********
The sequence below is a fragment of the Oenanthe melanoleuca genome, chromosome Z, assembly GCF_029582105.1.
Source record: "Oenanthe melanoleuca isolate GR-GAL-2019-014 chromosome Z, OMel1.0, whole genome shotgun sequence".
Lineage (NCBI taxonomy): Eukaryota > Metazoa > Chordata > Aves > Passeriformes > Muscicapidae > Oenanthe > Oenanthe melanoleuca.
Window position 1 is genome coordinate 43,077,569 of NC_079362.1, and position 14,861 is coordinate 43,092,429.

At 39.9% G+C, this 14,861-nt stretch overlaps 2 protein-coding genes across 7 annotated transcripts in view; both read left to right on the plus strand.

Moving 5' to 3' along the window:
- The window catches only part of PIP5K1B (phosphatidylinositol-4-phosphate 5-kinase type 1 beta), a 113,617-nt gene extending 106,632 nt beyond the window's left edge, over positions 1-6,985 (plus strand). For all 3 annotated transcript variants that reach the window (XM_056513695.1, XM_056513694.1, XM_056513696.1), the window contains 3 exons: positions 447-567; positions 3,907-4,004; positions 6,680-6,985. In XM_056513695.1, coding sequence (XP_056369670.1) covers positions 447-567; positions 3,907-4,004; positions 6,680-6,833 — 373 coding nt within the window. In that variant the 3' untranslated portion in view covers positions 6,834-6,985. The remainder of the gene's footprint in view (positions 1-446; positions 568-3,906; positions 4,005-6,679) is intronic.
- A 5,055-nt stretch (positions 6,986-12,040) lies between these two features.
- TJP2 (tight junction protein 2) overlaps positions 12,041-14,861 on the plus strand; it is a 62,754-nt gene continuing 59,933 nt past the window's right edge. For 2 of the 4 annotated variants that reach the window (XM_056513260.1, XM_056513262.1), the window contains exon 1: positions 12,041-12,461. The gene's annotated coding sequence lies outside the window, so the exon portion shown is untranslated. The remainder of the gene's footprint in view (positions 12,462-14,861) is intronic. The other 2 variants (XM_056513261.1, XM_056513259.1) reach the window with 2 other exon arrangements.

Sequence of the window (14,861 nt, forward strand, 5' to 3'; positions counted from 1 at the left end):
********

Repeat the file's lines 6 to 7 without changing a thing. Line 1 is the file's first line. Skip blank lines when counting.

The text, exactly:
Moving 5' to 3' along the window:
- The window catches only part of PIP5K1B (phosphatidylinositol-4-phosphate 5-kinase type 1 beta), a 113,617-nt gene extending 106,632 nt beyond the window's left edge, over positions 1-6,985 (plus strand). For all 3 annotated transcript variants that reach the window (XM_056513695.1, XM_056513694.1, XM_056513696.1), the window contains 3 exons: positions 447-567; positions 3,907-4,004; positions 6,680-6,985. In XM_056513695.1, coding sequence (XP_056369670.1) covers positions 447-567; positions 3,907-4,004; positions 6,680-6,833 — 373 coding nt within the window. In that variant the 3' untranslated portion in view covers positions 6,834-6,985. The remainder of the gene's footprint in view (positions 1-446; positions 568-3,906; positions 4,005-6,679) is intronic.